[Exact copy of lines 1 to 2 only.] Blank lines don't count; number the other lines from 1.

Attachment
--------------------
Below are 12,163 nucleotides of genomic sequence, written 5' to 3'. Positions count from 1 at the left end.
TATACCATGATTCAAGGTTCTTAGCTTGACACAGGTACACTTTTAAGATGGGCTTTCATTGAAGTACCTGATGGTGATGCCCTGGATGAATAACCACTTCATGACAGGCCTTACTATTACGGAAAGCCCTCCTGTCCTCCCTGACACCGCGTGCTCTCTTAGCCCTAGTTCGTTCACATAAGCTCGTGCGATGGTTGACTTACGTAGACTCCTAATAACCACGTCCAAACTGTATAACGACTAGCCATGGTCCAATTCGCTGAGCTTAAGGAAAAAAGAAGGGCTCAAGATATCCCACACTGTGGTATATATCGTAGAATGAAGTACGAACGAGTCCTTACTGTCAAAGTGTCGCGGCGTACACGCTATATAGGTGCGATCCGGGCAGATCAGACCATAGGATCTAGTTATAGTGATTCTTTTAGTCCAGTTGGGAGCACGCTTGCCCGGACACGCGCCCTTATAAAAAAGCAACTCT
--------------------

Below are 12,163 nucleotides of genomic sequence, written 5' to 3'. Positions count from 1 at the left end.
TATACCATGATTCAAGGTTCTTAGCTTGACACAGGTACACTTTTAAGATGGGCTTTCATTGAAGTACCTGATGGTGATGCCCTGGATGAATAACCACTTCATGACAGGCCTTACTATTACGGAAAGCCCTCCTGTCCTCCCTGACACCGCGTGCTCTCTTAGCCCTAGTTCGTTCACATAAGCTCGTGCGATGGTTGACTTACGTAGACTCCTAATAACCACGTCCAAACTGTATAACGACTAGCCATGGTCCAATTCGCTGAGCTTAAGGAAAAAAGAAGGGCTCAAGATATCCCACACTGTGGTATATATCGTAGAATGAAGTACGAACGAGTCCTTACTGTCAAAGTGTCGCGGCGTACACGCTATATAGGTGCGATCCGGGCAGATCAGACCATAGGATCTAGTTATAGTGATTCTTTTAGTCCAGTTGGGAGCACGCTTGCCCGGACACGCGCCCTTATAAAAAAGCAACTCT